This post is heavily inspired and guided from my talk with my Flute Sir: Shri. Bhaskar. My talk with him on one of my flute classes about Raagas in Carnatic music has instilled tremendous reverence in me for Carnatic Music.

Let me get the terminologies right first:

Raaga - The progression of swaras in some specific order. Each Raaga has Arohanam and Avarohanam.

Swaram - The fundamental constituent of a Raaga. There are 7 Swarams. Sa Ri Ga Ma Pa Dha Ni. Sa and Pa are called Prakruthi Swaras, for there is only one type of Sa and Pa. (its equivalent of C and G in Western Music). The rest has that many variations represented in brackets.

Ri(3)

Ga(3)

Ma(2)

Dha(3)

Ni(3).

Note that Ri2 == Ga1, Ri3 == Ga2, Dha2 == Ni1, Dha3 == Ni2, where "==" is the Equivalence relation.

Arohanam and Avarohanam - A raaga can have musical notes that either ascend or descend relative to current position. When you are in a note and you want to ascend, you should look at your current position in the ascending table and continue to sing the next swaram in the ascending table. When you descend, you just follow the descending table and continue to descend along the swarams defined in that table. The ascending table is called Arohanam and the descending table is called Avarohanam. If there is an anomaly in ascending of an Arohanam and descending of an Avarohanam, its called Vakram.

Melakartha Raagas - There are over 2000+ note progressions forming Raagas. All of them can be derived from 72 raagas called Melakartha Raagas. What’s special about Melakartha Raagas:

They are symmetric, in the sense that Arohanam.reverse() == Avarohanam.

They are complete, in the sense that each of the 72 melakartha has at least and utmost one instance of the 7 swaras in their Arohanam and the rule holds good for Avarohanam too.

How did we arrive at 72?

Its basic combination: There is Sa(1) - Ri(3)- Ga(3) - Ma(2) Pa(1) Dha(3) Ni(3)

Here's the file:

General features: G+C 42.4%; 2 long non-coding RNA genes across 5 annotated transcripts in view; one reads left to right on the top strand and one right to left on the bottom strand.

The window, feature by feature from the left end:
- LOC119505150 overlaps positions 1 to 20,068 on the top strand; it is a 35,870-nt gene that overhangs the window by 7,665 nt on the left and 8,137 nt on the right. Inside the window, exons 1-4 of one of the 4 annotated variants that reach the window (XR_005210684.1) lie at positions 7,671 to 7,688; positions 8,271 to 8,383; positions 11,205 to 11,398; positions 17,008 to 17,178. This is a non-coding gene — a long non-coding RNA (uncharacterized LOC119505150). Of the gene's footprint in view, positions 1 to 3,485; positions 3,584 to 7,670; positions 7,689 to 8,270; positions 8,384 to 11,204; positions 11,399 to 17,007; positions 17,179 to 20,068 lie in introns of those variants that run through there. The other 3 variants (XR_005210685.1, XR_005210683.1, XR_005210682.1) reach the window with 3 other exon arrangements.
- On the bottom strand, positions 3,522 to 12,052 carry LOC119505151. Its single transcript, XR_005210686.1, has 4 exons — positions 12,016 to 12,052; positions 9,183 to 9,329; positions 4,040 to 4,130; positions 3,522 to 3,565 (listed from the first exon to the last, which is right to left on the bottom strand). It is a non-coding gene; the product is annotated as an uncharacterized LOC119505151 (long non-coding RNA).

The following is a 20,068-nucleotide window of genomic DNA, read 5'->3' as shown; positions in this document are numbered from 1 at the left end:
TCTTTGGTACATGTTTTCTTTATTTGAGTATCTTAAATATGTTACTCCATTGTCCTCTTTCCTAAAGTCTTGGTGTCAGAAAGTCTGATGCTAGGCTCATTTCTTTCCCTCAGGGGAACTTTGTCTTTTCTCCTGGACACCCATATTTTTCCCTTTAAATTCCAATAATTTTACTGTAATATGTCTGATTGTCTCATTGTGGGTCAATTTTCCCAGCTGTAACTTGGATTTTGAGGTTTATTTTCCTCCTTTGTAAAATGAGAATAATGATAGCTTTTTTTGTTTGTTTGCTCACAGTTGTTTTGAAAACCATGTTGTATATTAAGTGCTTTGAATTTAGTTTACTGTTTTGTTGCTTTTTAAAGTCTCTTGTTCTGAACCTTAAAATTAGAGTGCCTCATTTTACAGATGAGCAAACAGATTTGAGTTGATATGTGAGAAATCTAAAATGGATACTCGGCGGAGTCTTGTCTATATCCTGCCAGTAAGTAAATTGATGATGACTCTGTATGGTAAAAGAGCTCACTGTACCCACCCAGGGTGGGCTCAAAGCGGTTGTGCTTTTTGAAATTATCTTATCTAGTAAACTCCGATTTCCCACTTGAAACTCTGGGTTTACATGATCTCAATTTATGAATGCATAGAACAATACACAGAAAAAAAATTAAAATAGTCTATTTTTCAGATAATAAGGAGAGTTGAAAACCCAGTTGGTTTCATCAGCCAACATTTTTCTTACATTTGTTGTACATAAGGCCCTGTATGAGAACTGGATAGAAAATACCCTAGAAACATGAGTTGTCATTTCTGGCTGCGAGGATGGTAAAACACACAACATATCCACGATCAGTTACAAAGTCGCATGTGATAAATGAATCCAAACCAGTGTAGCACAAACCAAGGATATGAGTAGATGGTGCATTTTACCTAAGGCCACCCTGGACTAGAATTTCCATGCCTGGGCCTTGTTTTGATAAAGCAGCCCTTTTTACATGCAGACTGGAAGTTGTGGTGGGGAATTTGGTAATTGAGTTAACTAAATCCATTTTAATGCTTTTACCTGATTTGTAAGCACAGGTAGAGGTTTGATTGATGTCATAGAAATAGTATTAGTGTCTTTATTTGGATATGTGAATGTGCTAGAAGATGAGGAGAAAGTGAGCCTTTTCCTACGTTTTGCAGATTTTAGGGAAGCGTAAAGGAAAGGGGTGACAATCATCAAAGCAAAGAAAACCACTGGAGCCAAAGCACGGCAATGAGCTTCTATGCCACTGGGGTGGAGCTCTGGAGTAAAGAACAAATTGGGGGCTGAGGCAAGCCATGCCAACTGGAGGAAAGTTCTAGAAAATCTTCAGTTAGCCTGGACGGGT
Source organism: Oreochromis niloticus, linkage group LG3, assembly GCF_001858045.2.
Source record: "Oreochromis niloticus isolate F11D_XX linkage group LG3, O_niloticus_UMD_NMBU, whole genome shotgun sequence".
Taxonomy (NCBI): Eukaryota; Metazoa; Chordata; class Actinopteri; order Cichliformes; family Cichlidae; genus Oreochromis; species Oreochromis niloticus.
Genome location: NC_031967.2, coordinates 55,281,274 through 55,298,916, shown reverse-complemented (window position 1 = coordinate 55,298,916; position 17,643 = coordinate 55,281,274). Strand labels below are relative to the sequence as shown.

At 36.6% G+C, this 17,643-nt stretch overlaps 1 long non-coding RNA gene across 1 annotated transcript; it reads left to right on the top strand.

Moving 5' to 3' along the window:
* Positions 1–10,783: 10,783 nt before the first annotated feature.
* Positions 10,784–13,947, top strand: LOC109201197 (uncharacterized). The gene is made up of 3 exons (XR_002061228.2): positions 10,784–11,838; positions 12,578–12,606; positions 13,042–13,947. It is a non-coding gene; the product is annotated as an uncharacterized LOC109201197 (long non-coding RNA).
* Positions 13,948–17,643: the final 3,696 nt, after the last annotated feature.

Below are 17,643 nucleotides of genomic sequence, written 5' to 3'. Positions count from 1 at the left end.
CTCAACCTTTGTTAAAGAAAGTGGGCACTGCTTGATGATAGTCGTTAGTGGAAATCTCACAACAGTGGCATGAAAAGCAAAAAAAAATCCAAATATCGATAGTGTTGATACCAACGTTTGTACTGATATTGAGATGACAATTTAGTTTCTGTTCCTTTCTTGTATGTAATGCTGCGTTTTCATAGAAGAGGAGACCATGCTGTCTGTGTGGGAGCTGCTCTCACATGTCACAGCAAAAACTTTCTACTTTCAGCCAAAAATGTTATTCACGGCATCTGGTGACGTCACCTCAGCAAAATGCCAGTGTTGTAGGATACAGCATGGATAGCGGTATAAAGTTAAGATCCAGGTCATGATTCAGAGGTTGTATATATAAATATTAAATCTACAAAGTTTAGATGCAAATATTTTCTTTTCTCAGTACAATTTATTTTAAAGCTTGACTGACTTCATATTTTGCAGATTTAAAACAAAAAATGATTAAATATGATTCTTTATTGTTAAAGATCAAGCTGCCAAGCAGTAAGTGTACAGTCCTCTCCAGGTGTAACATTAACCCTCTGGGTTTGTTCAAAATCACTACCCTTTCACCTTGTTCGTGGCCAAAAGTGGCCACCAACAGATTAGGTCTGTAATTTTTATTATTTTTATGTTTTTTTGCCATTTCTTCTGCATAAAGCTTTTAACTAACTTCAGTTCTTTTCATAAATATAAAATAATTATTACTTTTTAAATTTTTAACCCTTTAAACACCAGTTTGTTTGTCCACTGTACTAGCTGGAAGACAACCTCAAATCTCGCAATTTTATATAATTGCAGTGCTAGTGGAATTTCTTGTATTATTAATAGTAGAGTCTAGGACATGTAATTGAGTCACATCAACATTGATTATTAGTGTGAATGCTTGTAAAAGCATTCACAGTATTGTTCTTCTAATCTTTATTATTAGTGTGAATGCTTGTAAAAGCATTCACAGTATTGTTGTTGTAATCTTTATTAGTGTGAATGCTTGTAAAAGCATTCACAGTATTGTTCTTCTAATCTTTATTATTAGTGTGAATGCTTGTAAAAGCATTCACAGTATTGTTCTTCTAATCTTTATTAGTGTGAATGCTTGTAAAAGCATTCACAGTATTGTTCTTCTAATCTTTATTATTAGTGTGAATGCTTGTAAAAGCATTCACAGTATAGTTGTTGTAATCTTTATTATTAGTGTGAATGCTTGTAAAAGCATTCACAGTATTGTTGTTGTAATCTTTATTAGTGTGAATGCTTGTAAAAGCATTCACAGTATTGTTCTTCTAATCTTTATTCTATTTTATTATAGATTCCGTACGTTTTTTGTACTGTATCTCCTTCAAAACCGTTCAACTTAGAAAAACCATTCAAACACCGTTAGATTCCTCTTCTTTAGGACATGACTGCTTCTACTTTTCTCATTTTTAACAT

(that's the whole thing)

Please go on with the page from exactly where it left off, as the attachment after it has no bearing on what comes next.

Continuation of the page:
Ri2==Ga1

hence when Ri2 is there, Ga1 is not possible as part of melakartha scheme. Hence for Ri2 the Ga that can follow can be only Ga2 and Ga3.

It’s the same with Dha and Ni combo.

Hence,

Sa - 1

Ri Ga - (R1 G1, R1 G2, R1 G3, R2 G2, R2 G3, R3 G3) - 6

Ma - (Ma1, Ma2) - 2

Pa - 1

Dha Ni - (D1 N1, D1 N2, D1 N3, D2 N2, D2 N3, D3 N3) - 6

Multiply the possibilities to get the overall possibilities = 1 * 6 * 2 * 1 * 6 = 72.

Ok, so we now understood how Melakartha scheme is 72.

What is Janya?

A Janya is some raaga that is derived from Melakartha Raaga. The cookbook way of preparing a Janya from its melakartha raaga is : do a transformation (add, delete one or more swaras and change order) on the Melakartha. Note that when adding a new swara, that swara must exist on its Melakartha, you can't arbitrarily insert a swara that’s not in the melakartha.

We will now try to explore more about Melakarthas:

(Note: I have not devised them, I m just trying to spell out the requirements and trying to map the existing awesome solution to the requirements).

Now that we have the fundamentals, lets add some notation to Melakartha and make it systematic.

1. Lets put numbering from 1-72 to easily identify the Raaga.

2. Lets name them.

3. Lets devise a system to classify them easily so that given number, should be able to tell the Swaras in it (and hence the arohanam and avarohanam).

3rd can be achieved if 1st point is done correctly.

All Melakarthas already have names, so lets use them. For classifying, the chart below is going to help us tremendously:

Let me get the terminologies right first:

Raaga - The progression of swaras in some specific order. Each Raaga has Arohanam and Avarohanam.

Swaram - The fundamental constituent of a Raaga. There are 7 Swarams. Sa Ri Ga Ma Pa Dha Ni. Sa and Pa are called Prakruthi Swaras, for there is only one type of Sa and Pa. (its equivalent of C and G in Western Music). The rest has that many variations represented in brackets.

Ri(3)

Ga(3)

Ma(2)

Dha(3)

Ni(3).

Note that Ri2 == Ga1, Ri3 == Ga2, Dha2 == Ni1, Dha3 == Ni2, where "==" is the Equivalence relation.

Arohanam and Avarohanam - A raaga can have musical notes that either ascend or descend relative to current position. When you are in a note and you want to ascend, you should look at your current position in the ascending table and continue to sing the next swaram in the ascending table. When you descend, you just follow the descending table and continue to descend along the swarams defined in that table. The ascending table is called Arohanam and the descending table is called Avarohanam. If there is an anomaly in ascending of an Arohanam and descending of an Avarohanam, its called Vakram.

Melakartha Raagas - There are over 2000+ note progressions forming Raagas. All of them can be derived from 72 raagas called Melakartha Raagas. What’s special about Melakartha Raagas:

They are symmetric, in the sense that Arohanam.reverse() == Avarohanam.

They are complete, in the sense that each of the 72 melakartha has at least and utmost one instance of the 7 swaras in their Arohanam and the rule holds good for Avarohanam too.